While many kids are relaxing and enjoying summer activities, Heartland Blood Centers is excited to have 14 student workers participating in the organization's life-saving mission, said a news release from Heartland.
"These students have amazing careers ahead of them, and not only are they working for the summer, but they are [also] learning all facets of the blood industry," stated the release. "End game – a student-run blood drive to save lives in their community. The drive planning includes project management, budgeting, marketing, communications, recruitment and drawing of blood."
As a blood donor recipient, Justin Poythress, a student worker at Heartland this summer, knows firsthand the importance of blood donation. During his senior year of high school, he contracted E. coli, which developed into hemolytic-uremic syndrome, the release said.
The condition caused Poythress' body to abnormally destroy his red blood cells as they were blocking the filtering system in his kidneys. His platelet count was incredibly low, his kidneys began to shut down, and he went from being a normal, healthy 18-year-old to being bedridden in the intensive care unit, the release said.
"Thankfully, Justin has recovered fully and says, 'I thank God for my friends, family, my doctors, and especially the anonymous blood donors who I will never be able to thank in person. Helping with the student blood drive is a way to give back to the community for the volunteers who gave blood so I could live,'" stated the release.
Poythress will return to Butler University this fall, majoring in accounting and finance.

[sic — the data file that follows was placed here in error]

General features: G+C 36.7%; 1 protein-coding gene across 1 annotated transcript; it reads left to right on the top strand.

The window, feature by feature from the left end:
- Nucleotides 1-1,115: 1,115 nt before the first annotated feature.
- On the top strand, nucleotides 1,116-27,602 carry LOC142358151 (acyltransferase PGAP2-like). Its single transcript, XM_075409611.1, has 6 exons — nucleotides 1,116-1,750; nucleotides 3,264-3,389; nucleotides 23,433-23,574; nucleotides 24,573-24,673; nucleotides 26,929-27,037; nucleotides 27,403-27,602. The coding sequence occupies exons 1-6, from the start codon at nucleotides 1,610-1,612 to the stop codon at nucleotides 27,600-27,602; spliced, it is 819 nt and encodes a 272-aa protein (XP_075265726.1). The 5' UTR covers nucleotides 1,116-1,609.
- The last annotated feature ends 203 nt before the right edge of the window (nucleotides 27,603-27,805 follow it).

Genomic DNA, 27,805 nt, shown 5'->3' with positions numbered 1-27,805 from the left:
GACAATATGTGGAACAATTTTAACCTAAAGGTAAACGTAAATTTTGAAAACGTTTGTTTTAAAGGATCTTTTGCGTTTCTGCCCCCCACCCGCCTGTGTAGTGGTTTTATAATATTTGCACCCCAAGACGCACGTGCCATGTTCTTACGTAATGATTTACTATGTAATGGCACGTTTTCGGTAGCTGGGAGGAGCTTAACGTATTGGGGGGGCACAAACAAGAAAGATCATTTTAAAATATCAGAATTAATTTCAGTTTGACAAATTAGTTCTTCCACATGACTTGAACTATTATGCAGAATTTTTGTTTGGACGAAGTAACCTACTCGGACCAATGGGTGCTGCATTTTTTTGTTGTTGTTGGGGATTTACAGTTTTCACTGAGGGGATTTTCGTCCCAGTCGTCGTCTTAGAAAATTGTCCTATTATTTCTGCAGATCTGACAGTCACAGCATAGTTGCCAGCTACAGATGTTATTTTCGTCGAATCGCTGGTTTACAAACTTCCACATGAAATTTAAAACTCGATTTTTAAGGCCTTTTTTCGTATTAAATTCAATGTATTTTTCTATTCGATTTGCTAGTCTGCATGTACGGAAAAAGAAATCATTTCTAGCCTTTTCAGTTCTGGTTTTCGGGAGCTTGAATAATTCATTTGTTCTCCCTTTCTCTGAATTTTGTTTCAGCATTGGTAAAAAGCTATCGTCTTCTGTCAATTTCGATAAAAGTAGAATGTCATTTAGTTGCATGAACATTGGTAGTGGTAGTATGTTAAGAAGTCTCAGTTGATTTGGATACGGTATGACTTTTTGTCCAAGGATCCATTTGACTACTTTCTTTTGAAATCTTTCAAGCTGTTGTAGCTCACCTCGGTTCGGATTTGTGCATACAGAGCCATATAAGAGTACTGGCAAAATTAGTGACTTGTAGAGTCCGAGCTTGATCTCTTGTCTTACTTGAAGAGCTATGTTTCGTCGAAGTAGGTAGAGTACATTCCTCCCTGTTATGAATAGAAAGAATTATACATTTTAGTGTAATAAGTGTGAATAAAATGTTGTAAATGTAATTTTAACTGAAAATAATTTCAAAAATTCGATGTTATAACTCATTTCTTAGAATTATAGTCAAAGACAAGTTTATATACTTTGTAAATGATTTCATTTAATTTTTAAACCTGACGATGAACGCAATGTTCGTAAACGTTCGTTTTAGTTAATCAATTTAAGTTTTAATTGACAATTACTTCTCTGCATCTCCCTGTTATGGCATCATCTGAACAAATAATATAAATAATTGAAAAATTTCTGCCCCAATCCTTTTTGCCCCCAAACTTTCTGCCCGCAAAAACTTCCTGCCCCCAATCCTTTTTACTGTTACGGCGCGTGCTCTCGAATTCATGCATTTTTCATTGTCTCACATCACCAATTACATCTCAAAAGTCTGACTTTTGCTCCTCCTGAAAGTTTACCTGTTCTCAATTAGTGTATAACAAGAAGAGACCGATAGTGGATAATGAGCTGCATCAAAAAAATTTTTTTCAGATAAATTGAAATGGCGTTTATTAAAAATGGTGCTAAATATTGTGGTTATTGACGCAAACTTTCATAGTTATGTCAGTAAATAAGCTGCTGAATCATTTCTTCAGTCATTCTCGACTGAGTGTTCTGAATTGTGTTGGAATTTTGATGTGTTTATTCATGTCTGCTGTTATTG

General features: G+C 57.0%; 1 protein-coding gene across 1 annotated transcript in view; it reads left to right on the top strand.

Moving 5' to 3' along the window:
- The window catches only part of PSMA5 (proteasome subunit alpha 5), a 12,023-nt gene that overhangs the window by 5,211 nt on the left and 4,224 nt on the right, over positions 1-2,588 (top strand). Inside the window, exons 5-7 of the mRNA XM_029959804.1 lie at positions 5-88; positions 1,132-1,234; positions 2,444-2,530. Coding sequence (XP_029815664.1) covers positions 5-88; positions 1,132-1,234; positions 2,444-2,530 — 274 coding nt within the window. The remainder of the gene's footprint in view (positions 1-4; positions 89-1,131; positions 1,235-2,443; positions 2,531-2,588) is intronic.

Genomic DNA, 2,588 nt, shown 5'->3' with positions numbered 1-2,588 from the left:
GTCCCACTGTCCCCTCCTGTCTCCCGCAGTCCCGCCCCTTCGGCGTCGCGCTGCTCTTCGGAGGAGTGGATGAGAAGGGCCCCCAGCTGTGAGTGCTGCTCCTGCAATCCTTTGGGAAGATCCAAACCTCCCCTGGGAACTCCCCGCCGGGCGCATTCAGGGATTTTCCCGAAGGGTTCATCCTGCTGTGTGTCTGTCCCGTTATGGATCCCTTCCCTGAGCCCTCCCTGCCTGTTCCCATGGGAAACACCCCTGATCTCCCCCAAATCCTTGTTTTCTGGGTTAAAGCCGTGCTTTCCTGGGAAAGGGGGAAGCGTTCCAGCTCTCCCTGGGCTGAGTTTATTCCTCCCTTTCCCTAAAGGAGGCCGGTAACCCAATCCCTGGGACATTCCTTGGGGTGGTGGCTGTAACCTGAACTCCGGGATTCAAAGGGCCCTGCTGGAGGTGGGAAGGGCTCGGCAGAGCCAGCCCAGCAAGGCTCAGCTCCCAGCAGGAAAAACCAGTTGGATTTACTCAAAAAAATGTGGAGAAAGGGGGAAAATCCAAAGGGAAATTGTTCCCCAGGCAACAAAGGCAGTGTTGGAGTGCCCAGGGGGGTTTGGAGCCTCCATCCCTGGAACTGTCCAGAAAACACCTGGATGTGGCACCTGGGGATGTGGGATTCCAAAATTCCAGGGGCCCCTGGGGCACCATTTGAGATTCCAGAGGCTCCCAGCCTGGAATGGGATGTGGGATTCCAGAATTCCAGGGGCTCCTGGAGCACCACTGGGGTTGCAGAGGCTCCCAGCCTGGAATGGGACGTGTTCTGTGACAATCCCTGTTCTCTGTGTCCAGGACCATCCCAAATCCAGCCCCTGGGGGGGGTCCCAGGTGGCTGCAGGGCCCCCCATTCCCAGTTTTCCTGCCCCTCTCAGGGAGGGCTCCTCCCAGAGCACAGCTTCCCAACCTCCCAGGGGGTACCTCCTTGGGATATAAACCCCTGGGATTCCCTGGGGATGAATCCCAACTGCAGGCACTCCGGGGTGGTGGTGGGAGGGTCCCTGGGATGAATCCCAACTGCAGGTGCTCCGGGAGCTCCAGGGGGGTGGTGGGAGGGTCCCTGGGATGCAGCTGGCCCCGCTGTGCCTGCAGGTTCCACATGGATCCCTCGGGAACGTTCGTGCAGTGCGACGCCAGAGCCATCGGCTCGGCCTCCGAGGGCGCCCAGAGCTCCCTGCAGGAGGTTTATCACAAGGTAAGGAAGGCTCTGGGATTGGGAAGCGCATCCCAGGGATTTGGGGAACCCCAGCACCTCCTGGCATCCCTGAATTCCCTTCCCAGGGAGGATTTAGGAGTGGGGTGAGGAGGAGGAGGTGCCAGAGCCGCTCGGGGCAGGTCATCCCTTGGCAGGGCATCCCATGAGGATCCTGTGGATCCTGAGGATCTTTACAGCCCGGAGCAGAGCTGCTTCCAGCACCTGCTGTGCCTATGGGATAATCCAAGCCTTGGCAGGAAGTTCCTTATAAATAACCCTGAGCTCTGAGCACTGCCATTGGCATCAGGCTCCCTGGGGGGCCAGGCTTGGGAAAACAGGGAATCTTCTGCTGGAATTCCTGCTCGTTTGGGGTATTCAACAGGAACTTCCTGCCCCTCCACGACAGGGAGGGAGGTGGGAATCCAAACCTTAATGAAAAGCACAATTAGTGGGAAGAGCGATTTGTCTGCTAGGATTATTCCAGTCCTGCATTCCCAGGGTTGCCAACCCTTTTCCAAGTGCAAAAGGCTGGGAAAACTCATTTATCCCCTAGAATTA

The drive took place July 26 at Heartland’s Aurora donor center at 1200 N. Highland Ave.
Amy Smith, director of donor recruitment for Heartland Blood Centers, said summer usually brings a decrease in blood donations.
"However, this year the gap is significantly larger due to an uptick in patient traumas," she said in the release. "These ongoing occurrences, coupled with normal hospital usage, have created a transfusion demand that is far outpacing blood donations. We are inspired by the young people in this year’s student worker program and their commitment to saving lives, and we invite the community to support them with a life-saving blood donation.”
Heartland will give back to students this summer with the 2017 Student Saving Lives Summer Scholarship. Those ages 17 to 21 years old, who will be attending a two- or four-year post-secondary institution, will have the opportunity to win one of five $1,000 scholarships during the contest period, which ends Aug. 31. Each student who enters must make a successful blood donation; however, he or she can have unlimited entries from anyone that donates on their behalf. Full details can be found at www.heartlandbc.org.